About Time (2013)
There are more than just romantic relationships at stake in “About Time.” There’s the bond between father and son. The connection we have to the past, present and future—and our role in it. But at the movie’s core, Tim (Domhnall Gleeson) and Mary’s (Rachel McAdams) pursuit of happiness is what will make you rethink what’s important in life. Once Tim discovers his gift of time travel, he toys around (albeit dangerously) with smoothing over moments of their relationship. What starts off as little fixes here and there turns into rewriting history. Begging the question, would you do it all over again if you could? And what would you fix?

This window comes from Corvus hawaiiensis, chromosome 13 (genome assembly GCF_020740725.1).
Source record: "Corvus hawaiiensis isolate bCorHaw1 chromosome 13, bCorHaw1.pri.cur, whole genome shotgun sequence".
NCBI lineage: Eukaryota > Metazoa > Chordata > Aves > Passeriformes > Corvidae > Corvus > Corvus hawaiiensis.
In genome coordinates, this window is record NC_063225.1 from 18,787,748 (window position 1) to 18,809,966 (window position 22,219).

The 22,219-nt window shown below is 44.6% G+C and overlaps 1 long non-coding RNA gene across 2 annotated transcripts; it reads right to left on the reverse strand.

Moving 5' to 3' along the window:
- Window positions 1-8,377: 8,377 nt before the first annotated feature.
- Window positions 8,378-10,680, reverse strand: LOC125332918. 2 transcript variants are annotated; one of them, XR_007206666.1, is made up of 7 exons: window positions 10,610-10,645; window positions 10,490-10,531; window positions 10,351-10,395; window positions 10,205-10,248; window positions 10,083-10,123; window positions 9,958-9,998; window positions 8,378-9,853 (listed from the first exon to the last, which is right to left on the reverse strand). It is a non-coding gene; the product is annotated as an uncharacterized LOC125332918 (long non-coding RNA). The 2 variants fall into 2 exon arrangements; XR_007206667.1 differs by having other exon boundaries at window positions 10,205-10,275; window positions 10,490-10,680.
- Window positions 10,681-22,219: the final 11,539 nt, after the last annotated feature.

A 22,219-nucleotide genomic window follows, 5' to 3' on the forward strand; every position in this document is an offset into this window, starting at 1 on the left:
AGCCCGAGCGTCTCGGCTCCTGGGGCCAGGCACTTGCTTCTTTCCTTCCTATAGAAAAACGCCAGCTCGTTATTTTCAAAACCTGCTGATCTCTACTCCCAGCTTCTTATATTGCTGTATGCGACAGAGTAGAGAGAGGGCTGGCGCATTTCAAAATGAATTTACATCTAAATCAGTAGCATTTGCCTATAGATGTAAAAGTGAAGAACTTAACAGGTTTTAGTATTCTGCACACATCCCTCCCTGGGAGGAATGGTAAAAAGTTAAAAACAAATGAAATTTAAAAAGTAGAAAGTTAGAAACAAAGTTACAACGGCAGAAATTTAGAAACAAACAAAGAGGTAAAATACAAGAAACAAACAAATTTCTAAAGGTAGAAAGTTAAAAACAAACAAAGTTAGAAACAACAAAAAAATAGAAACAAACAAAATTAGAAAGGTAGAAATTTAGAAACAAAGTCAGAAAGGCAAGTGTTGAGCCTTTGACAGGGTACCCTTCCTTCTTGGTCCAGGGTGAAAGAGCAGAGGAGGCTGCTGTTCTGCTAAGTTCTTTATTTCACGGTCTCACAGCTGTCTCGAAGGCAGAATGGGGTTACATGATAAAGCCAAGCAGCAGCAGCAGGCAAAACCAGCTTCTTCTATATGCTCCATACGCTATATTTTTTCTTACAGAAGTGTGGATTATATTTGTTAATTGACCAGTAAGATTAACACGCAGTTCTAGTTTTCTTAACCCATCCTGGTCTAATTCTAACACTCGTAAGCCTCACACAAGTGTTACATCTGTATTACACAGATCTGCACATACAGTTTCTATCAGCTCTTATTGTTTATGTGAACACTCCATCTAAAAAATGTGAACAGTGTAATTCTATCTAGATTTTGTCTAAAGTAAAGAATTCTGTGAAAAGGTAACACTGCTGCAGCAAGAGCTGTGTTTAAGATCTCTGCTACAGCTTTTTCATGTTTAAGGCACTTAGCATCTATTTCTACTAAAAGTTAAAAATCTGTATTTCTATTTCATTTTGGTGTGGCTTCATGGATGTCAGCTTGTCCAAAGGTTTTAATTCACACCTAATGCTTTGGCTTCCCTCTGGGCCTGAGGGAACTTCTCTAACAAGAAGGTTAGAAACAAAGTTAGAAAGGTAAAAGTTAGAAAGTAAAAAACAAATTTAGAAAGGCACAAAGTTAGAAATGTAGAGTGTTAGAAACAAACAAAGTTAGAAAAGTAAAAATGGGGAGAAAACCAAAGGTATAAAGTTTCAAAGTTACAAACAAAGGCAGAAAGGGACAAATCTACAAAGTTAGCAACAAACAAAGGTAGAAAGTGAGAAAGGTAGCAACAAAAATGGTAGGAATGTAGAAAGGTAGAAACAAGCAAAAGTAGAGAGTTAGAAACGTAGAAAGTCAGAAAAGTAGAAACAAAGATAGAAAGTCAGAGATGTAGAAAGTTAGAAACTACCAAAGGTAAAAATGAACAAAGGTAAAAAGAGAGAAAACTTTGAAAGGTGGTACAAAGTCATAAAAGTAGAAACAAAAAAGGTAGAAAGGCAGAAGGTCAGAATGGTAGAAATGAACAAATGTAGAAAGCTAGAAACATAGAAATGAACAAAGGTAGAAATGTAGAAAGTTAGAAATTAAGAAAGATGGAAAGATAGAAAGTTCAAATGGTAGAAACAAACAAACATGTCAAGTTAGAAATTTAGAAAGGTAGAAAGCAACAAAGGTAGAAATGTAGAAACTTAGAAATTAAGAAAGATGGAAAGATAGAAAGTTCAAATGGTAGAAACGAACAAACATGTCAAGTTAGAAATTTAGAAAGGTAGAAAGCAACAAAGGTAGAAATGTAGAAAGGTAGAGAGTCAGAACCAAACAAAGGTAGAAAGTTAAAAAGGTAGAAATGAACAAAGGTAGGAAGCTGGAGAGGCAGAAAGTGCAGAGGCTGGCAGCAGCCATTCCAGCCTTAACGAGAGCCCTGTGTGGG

The invention of virtual iPhone assistant Siri or Amazon’s Alexa has made the 2013 film “Her” feel all too real. When melancholy Theodore (Joaquin Phoenix) enters into a relationship with Samantha (Scarlett Johansson)—a computer operating system—the interaction between humans and AI is seen as an unconventional one at best. “Her” is the ultimate reimagined rom-com not only because it delves into sci-fi, but because it forces us to look at relationships in the modern world a bit differently.
Are there any other romantic indie movies on Netflix that you’d like to see on this list? Let us know below.